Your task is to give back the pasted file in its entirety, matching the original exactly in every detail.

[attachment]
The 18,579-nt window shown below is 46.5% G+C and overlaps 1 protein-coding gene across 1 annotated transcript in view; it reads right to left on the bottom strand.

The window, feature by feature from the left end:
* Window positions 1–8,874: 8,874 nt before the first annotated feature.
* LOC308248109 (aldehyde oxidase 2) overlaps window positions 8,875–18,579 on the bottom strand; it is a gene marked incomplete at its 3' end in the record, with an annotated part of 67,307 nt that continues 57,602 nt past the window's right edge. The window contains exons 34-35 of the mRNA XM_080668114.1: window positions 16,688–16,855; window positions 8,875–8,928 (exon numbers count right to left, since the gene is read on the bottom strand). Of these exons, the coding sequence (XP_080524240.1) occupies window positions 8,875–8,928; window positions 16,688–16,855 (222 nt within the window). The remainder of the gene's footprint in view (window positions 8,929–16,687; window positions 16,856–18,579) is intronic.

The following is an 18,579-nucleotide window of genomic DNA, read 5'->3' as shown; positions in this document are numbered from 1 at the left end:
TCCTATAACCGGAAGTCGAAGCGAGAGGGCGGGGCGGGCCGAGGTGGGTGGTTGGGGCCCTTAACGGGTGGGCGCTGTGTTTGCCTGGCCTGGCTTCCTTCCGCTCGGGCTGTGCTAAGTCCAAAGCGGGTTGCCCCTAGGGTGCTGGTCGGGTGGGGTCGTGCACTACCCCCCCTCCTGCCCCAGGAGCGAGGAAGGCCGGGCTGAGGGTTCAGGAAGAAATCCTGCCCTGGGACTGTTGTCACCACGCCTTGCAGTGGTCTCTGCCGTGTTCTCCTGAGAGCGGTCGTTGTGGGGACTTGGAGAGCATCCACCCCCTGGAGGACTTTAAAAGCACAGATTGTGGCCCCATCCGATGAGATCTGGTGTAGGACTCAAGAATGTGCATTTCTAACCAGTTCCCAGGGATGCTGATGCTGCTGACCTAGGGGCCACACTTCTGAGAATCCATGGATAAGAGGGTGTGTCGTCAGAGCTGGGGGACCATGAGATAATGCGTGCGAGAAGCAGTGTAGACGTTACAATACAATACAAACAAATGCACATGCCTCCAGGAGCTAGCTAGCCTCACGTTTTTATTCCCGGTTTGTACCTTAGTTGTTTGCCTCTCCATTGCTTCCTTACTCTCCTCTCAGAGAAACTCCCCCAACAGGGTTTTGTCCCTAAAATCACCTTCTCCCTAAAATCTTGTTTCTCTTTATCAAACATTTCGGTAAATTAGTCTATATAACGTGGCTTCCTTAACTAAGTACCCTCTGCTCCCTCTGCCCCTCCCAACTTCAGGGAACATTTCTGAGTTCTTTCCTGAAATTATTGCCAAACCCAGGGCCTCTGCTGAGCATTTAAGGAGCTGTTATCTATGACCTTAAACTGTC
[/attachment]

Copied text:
The 18,579-nt window shown below is 46.5% G+C and overlaps 1 protein-coding gene across 1 annotated transcript in view; it reads right to left on the bottom strand.

The window, feature by feature from the left end:
* Window positions 1–8,874: 8,874 nt before the first annotated feature.
* LOC308248109 (aldehyde oxidase 2) overlaps window positions 8,875–18,579 on the bottom strand; it is a gene marked incomplete at its 3' end in the record, with an annotated part of 67,307 nt that continues 57,602 nt past the window's right edge. The window contains exons 34-35 of the mRNA XM_080668114.1: window positions 16,688–16,855; window positions 8,875–8,928 (exon numbers count right to left, since the gene is read on the bottom strand). Of these exons, the coding sequence (XP_080524240.1) occupies window positions 8,875–8,928; window positions 16,688–16,855 (222 nt within the window). The remainder of the gene's footprint in view (window positions 8,929–16,687; window positions 16,856–18,579) is intronic.

The following is an 18,579-nucleotide window of genomic DNA, read 5'->3' as shown; positions in this document are numbered from 1 at the left end:
TCCTATAACCGGAAGTCGAAGCGAGAGGGCGGGGCGGGCCGAGGTGGGTGGTTGGGGCCCTTAACGGGTGGGCGCTGTGTTTGCCTGGCCTGGCTTCCTTCCGCTCGGGCTGTGCTAAGTCCAAAGCGGGTTGCCCCTAGGGTGCTGGTCGGGTGGGGTCGTGCACTACCCCCCCTCCTGCCCCAGGAGCGAGGAAGGCCGGGCTGAGGGTTCAGGAAGAAATCCTGCCCTGGGACTGTTGTCACCACGCCTTGCAGTGGTCTCTGCCGTGTTCTCCTGAGAGCGGTCGTTGTGGGGACTTGGAGAGCATCCACCCCCTGGAGGACTTTAAAAGCACAGATTGTGGCCCCATCCGATGAGATCTGGTGTAGGACTCAAGAATGTGCATTTCTAACCAGTTCCCAGGGATGCTGATGCTGCTGACCTAGGGGCCACACTTCTGAGAATCCATGGATAAGAGGGTGTGTCGTCAGAGCTGGGGGACCATGAGATAATGCGTGCGAGAAGCAGTGTAGACGTTACAATACAATACAAACAAATGCACATGCCTCCAGGAGCTAGCTAGCCTCACGTTTTTATTCCCGGTTTGTACCTTAGTTGTTTGCCTCTCCATTGCTTCCTTACTCTCCTCTCAGAGAAACTCCCCCAACAGGGTTTTGTCCCTAAAATCACCTTCTCCCTAAAATCTTGTTTCTCTTTATCAAACATTTCGGTAAATTAGTCTATATAACGTGGCTTCCTTAACTAAGTACCCTCTGCTCCCTCTGCCCCTCCCAACTTCAGGGAACATTTCTGAGTTCTTTCCTGAAATTATTGCCAAACCCAGGGCCTCTGCTGAGCATTTAAGGAGCTGTTATCTATGACCTTAAACTGTC